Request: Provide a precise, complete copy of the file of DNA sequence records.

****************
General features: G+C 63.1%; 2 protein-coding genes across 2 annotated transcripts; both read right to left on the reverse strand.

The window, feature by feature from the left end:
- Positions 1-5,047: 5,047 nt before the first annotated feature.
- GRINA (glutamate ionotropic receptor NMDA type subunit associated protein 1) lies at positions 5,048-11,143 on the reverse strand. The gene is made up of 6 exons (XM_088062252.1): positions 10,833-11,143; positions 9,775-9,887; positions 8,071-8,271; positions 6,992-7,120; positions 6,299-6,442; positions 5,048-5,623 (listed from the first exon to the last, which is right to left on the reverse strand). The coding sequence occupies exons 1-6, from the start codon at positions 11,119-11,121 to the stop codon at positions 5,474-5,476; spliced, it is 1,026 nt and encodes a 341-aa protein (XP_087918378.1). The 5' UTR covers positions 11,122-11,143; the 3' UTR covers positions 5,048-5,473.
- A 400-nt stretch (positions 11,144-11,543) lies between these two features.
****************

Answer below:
General features: G+C 63.1%; 2 protein-coding genes across 2 annotated transcripts; both read right to left on the reverse strand.

The window, feature by feature from the left end:
- Positions 1-5,047: 5,047 nt before the first annotated feature.
- GRINA (glutamate ionotropic receptor NMDA type subunit associated protein 1) lies at positions 5,048-11,143 on the reverse strand. The gene is made up of 6 exons (XM_088062252.1): positions 10,833-11,143; positions 9,775-9,887; positions 8,071-8,271; positions 6,992-7,120; positions 6,299-6,442; positions 5,048-5,623 (listed from the first exon to the last, which is right to left on the reverse strand). The coding sequence occupies exons 1-6, from the start codon at positions 11,119-11,121 to the stop codon at positions 5,474-5,476; spliced, it is 1,026 nt and encodes a 341-aa protein (XP_087918378.1). The 5' UTR covers positions 11,122-11,143; the 3' UTR covers positions 5,048-5,473.
- A 400-nt stretch (positions 11,144-11,543) lies between these two features.